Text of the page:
A second defeat of Scotland in the World Cup qualifying campaign has provided a sense of renewed optimism around the Welsh national team.
It was always going to be tough; that's the nature of competitive home nation ties. But having won two of their last three games, Wales played with a new-found confidence.
Scotland are always strong at Hampden Park with the tartan army behind them, and going into the game they were unbeaten in their last seven games on Scottish soil.
Furthermore, injuries had deprived Chris Coleman of a couple of key men, the most influential perhaps being Liverpool's Joe Allen.
Allen has not been hitting the heights he did for Swansea City last season, but he is integral to the Welsh side and will always be missed. Other notable absentees were Adam Matthews and Steve Morison.
Coleman stuck with the 4-5-1 formation he has favoured since taking charge, although it was a more flexible variation because of the individuals selected. Hal Robson-Kanu and Jack Collison occupied the flanks, with Gareth Bale taking a more central role behind Craig Bellamy.
This change pushed Aaron Ramsey further back into a deep-lying role, in which he acted as playmaker, Joe Ledley holding alongside him in central midfield.
This was certainly a positive selection from Coleman, who had perhaps identified the movement of the front four as a feature that could unsettle the Scottish backline.
Early indications suggested Coleman had got his selection spot on. Wales dominated the opening 20-30 minutes, taking the greater share of possession - 78% in the first 15 minutes.
They passed the ball brilliantly, Aaron Ramsey thriving in a deeper position that afforded him greater time on the ball. The movement of the front four was unpredictable, and it made for some great intricate play on the fringes of the final third.
However, for all the possession Wales had in the first half they failed to convert, lacking a real goal-scoring target - with Bellamy regularly dropping into deeper positions in an attempt to dictate play.
When you are in the ascendancy you must capitalise or you will get punished, and Wales did in first-half added time when Grant Hanley managed to do enough to lose Sam Ricketts and gave Scotland a fortuitous 1-0 lead at the break.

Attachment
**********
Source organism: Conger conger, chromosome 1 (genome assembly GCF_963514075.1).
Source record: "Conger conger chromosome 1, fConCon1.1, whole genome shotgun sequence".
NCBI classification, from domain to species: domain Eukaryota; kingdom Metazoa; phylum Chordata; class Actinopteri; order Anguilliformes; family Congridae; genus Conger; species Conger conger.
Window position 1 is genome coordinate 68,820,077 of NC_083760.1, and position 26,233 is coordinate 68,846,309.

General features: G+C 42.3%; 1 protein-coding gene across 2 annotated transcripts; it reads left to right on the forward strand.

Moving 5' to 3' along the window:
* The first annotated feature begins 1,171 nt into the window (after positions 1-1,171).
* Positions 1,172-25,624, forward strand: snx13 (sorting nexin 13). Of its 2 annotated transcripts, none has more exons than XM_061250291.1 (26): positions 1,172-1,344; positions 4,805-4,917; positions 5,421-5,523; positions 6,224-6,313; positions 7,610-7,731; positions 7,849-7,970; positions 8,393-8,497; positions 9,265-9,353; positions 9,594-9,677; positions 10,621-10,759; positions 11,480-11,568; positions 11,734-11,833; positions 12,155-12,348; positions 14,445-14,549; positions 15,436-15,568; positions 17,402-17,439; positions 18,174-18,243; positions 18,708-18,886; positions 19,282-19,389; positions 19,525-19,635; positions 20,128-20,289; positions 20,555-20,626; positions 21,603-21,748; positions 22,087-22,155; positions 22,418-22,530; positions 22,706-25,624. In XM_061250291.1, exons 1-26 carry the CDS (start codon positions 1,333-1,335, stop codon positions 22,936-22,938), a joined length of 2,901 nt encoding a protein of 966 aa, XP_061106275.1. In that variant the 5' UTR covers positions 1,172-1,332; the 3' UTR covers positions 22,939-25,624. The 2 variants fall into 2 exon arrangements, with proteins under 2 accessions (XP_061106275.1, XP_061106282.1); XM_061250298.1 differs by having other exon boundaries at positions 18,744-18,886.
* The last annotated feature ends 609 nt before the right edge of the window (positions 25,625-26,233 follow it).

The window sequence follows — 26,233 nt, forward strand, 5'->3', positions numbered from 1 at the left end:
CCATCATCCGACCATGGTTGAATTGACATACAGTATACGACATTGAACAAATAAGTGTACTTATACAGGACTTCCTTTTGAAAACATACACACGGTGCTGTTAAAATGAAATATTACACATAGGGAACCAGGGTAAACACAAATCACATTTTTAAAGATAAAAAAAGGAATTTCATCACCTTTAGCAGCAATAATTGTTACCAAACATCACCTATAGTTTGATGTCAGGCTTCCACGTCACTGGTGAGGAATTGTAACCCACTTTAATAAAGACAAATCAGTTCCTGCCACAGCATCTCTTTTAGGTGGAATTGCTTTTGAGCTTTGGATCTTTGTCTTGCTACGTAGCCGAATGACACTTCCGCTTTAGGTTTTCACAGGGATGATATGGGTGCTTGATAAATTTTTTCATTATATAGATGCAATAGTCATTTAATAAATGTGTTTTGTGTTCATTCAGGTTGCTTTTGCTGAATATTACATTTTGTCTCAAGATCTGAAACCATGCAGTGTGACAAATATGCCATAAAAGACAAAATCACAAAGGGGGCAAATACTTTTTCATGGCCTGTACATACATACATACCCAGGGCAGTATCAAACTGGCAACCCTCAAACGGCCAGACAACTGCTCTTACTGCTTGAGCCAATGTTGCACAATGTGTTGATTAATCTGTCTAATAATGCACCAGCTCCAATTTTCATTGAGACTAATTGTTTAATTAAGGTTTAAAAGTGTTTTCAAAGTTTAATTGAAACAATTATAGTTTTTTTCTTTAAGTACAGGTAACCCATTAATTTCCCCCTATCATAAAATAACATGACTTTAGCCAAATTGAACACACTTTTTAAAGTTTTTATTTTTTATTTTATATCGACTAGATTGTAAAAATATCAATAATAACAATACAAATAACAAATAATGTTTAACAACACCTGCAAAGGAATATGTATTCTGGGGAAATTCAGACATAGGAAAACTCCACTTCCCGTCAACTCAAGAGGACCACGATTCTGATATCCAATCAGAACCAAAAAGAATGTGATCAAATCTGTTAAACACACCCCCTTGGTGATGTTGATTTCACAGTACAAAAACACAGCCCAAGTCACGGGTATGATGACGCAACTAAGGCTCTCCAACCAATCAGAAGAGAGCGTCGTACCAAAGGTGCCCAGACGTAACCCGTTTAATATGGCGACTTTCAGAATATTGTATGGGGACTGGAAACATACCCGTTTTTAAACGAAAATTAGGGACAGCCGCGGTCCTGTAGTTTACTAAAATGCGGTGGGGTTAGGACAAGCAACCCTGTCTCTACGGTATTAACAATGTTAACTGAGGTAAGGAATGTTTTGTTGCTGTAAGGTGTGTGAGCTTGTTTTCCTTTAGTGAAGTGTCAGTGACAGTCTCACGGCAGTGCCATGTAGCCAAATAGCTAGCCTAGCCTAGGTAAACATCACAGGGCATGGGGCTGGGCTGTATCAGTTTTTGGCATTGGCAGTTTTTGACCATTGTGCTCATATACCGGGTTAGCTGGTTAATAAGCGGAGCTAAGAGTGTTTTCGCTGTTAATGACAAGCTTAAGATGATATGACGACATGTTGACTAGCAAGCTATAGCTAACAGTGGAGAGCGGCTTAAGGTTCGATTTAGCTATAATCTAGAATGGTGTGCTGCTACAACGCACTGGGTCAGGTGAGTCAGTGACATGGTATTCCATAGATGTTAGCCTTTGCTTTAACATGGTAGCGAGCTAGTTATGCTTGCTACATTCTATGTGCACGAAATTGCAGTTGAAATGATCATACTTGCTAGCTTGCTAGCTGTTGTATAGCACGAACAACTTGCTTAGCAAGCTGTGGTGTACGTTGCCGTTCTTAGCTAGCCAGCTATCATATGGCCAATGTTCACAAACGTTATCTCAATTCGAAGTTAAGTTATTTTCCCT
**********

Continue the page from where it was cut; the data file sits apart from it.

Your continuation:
Another plus for Wales was the display of 19-year-old Johnny Williams who replaced Gareth Bale. This was to be the Crystal Palace youngster's moment to shine and he turned in a second half performance of the highest quality.
The Welsh team recovered well from a shaky period at the start of the second half, with possession based football once again providing the side with momentum.
Integral to this was Johnny Williams who offered a certain creativity that was lacking in the opening half.
Ramsey dispatched his penalty brilliantly, and Williams was impressive in the build-up to the winning goal, gliding past the Scottish midfield before playing a pass to Andy King on the right hand side.
King's delivery was brilliant, and Hal Robson-Kanu delivered a header to match in putting Wales 2-1 up. It was no more than the Welsh lads deserved.
Ramsey's red card for a cynical foul is a big disappointment, as he really impressed in the deeper role. However, that was one of the very few downsides in a thoroughly impressive Welsh display.
Every player deserves credit, as does manager Chris Coleman for his selection.
It takes time for a manager at international level to really get across to his players, but the signs are there that Chris Coleman is settling in well a year on from his appointment.
Three precious points leaves Wales third in Group A, seven points off leaders Belgium and Croatia.
Whilst qualification looks a long way off, there is new hope for a Welsh side that will go into Tuesday's game against Croatia with the confidence that they can take a positive result.